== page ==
TREDEGAR has the second highest levels of deprivation among towns in England and Wales, according to a Centre for Towns study.

The Centre for Towns study, which looks at the short-term and long-term implications of the coronavirus on towns, has placed the Blaenau Gwent town second on its absolute deprivation scale.

The report says: “We believe these measures interact in different ways in different places but a place which has poor social and economic wellbeing and is isolated might be said to be lacking in resilience with regards to Covid-19.”


Measures that are considered for the deprivation ranking include distance to the nearest GP, the median household income and broadband speed.

The report highlights ex-industrial towns like Tredegar and coastal towns as being the most vulnerable.

The report also looks at the towns that have the highest percentage of its workforce in the industries that have all but shut down during the lockdown period such as the arts and leisure industry.

Risca was ranked 10th among English and Welsh towns for employment in this industry, with 9.2 per cent of the workforce in arts and leisure.

This includes creative arts, libraries, museums and sports activities.

When looking at the percentage of workforce employed in pubs and restaurants, Abertillery ranked seventh of all towns in England and Wales. Nineteen per cent of the town’s workforce is employed in the pub and restaurant sector.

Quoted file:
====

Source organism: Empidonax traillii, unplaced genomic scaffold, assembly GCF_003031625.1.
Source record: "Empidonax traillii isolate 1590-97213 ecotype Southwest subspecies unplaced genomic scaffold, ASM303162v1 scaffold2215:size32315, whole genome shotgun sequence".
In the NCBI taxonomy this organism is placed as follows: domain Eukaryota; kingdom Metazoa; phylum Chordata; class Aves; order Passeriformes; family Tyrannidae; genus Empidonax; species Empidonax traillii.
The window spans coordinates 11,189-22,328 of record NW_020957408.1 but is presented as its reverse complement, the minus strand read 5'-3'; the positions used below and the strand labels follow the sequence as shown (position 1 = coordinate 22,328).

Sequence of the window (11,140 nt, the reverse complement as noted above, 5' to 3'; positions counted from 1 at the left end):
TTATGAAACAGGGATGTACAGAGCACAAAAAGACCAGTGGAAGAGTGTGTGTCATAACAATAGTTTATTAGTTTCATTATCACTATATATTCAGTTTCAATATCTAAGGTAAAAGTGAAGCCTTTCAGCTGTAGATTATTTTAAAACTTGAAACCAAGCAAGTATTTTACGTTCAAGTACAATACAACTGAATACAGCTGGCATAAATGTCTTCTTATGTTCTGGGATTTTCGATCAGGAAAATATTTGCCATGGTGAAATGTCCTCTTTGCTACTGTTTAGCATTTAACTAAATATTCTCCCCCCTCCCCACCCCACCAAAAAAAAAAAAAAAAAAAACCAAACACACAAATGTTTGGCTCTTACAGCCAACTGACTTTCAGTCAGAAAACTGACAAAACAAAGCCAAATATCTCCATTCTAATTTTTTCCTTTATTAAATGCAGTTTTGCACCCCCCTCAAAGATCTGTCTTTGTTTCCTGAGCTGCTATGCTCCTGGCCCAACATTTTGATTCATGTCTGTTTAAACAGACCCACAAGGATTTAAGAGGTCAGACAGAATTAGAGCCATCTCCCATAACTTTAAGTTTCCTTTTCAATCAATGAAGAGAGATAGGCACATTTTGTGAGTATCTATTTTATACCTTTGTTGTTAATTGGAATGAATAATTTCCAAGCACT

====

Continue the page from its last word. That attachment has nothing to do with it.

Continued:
The Centre for Towns has now called for “a programme of financial support that targets the most at-risk sectors, defined by short-term closure and the expected duration of recovery, managed at geographical level, that extends out throughout the likely duration of the pandemic.”

A spokesman for Blaenau Gwent council said: “It is too early judge the full social and economic impact of this in Blaenau Gwent at this stage and to detail any extra support that may be needed in the longer term for individual towns.

“In the short term the council is focusing on protecting its most vulnerable residents and delivery of key services in line with government and scientific advice.”

The chief executive of Monmouthshire council Paul Matthews said he welcomed the report.

He said: “We believe that the widely discredited business rates system which penalises many town centre traders needs to be reformed and landlords may need to be a little more realistic in their rental expectations.

“Over the last few weeks we have seen a surge in local people volunteering to support their friends, neighbours and places. We need to hold this surge of local community spirit and re-attach it to shopping locally. Every day needs to be a shop local day.

“If people want their town centres to survive and local traders to prosper it is regular custom translating to money in the tills that will make this happen. Local businesses in our county have been amazing in supporting citizens in need and we firmly believe that citizens remember this and return the favour.”

The Centre for Towns is an independent organisation that promotes the wellbeing of towns in England and Wales.

Caerphilly council has been contacted for comment.